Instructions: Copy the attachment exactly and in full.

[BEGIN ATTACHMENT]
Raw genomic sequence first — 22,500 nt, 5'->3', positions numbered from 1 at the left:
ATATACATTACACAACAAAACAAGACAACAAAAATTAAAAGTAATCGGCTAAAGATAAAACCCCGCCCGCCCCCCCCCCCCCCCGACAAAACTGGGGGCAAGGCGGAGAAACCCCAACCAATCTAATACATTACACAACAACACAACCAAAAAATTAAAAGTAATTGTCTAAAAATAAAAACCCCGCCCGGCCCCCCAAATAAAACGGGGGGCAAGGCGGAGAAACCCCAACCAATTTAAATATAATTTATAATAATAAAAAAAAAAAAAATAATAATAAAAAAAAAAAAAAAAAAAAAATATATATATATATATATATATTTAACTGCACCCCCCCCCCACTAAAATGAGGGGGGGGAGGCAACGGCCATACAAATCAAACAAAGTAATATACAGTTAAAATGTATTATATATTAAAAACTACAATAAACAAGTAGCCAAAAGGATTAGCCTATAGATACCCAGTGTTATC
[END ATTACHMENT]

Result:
Raw genomic sequence first — 22,500 nt, 5'->3', positions numbered from 1 at the left:
ATATACATTACACAACAAAACAAGACAACAAAAATTAAAAGTAATCGGCTAAAGATAAAACCCCGCCCGCCCCCCCCCCCCCCCGACAAAACTGGGGGCAAGGCGGAGAAACCCCAACCAATCTAATACATTACACAACAACACAACCAAAAAATTAAAAGTAATTGTCTAAAAATAAAAACCCCGCCCGGCCCCCCAAATAAAACGGGGGGCAAGGCGGAGAAACCCCAACCAATTTAAATATAATTTATAATAATAAAAAAAAAAAAAATAATAATAAAAAAAAAAAAAAAAAAAAAATATATATATATATATATATATTTAACTGCACCCCCCCCCCACTAAAATGAGGGGGGGGAGGCAACGGCCATACAAATCAAACAAAGTAATATACAGTTAAAATGTATTATATATTAAAAACTACAATAAACAAGTAGCCAAAAGGATTAGCCTATAGATACCCAGTGTTATC